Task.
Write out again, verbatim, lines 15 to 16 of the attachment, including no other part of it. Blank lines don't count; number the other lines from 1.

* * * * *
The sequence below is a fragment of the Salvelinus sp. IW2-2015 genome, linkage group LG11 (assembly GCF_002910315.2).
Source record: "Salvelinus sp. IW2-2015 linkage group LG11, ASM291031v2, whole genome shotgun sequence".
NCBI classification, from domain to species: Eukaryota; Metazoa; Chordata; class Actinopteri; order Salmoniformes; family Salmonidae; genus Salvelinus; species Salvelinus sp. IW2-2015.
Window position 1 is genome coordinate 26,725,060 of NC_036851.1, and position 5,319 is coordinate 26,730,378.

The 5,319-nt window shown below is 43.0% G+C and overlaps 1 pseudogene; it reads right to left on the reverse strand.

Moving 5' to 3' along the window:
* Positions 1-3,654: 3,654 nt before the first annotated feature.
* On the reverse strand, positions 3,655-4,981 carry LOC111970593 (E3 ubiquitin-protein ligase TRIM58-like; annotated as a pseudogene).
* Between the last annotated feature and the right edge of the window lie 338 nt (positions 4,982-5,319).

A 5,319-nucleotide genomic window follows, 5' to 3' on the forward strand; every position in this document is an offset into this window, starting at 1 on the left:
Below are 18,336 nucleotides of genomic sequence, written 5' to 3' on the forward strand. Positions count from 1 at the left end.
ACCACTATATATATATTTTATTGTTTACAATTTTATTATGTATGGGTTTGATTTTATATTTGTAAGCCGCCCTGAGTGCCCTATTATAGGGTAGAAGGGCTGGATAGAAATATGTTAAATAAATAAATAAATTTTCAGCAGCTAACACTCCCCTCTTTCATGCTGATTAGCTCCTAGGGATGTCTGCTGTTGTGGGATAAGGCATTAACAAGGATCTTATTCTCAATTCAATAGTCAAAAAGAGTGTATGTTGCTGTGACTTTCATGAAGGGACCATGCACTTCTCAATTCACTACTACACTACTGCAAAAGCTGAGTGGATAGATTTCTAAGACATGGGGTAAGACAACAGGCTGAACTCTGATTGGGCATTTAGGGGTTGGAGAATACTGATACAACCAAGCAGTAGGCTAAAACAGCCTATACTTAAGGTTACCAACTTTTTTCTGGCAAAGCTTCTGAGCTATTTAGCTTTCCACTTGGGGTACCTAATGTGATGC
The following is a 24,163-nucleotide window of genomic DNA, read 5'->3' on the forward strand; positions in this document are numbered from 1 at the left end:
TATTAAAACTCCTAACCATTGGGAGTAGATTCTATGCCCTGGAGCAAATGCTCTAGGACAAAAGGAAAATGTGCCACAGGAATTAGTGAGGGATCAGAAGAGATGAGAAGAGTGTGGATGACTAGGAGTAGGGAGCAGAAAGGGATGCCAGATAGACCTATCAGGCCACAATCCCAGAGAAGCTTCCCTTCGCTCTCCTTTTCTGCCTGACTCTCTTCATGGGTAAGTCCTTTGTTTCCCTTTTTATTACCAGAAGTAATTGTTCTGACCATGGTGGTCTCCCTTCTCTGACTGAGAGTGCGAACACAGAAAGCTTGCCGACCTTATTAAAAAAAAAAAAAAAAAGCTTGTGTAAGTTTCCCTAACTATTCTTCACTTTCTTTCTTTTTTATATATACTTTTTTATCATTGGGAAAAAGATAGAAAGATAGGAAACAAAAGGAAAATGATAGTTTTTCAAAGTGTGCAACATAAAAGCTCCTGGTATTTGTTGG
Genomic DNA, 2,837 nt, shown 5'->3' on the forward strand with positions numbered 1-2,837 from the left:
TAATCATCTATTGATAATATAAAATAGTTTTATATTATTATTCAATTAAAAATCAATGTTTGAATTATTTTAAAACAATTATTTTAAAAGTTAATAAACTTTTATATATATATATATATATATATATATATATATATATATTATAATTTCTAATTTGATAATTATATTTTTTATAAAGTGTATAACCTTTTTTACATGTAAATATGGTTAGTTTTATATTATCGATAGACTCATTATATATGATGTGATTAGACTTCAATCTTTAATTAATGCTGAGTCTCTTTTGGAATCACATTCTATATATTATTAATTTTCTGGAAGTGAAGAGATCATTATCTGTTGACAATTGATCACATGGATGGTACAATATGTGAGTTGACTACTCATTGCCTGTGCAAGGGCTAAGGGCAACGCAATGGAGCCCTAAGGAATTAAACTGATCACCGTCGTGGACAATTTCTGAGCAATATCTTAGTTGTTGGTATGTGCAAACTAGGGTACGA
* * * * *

Genomic DNA, 2,837 nt, shown 5'->3' on the forward strand with positions numbered 1-2,837 from the left:
TAATCATCTATTGATAATATAAAATAGTTTTATATTATTATTCAATTAAAAATCAATGTTTGAATTATTTTAAAACAATTATTTTAAAAGTTAATAAACTTTTATATATATATATATATATATATATATATATATATATATTATAATTTCTAATTTGATAATTATATTTTTTATAAAGTGTATAACCTTTTTTACATGTAAATATGGTTAGTTTTATATTATCGATAGACTCATTATATATGATGTGATTAGACTTCAATCTTTAATTAATGCTGAGTCTCTTTTGGAATCACATTCTATATATTATTAATTTTCTGGAAGTGAAGAGATCATTATCTGTTGACAATTGATCACATGGATGGTACAATATGTGAGTTGACTACTCATTGCCTGTGCAAGGGCTAAGGGCAACGCAATGGAGCCCTAAGGAATTAAACTGATCACCGTCGTGGACAATTTCTGAGCAATATCTTAGTTGTTGGTATGTGCAAACTAGGGTACGA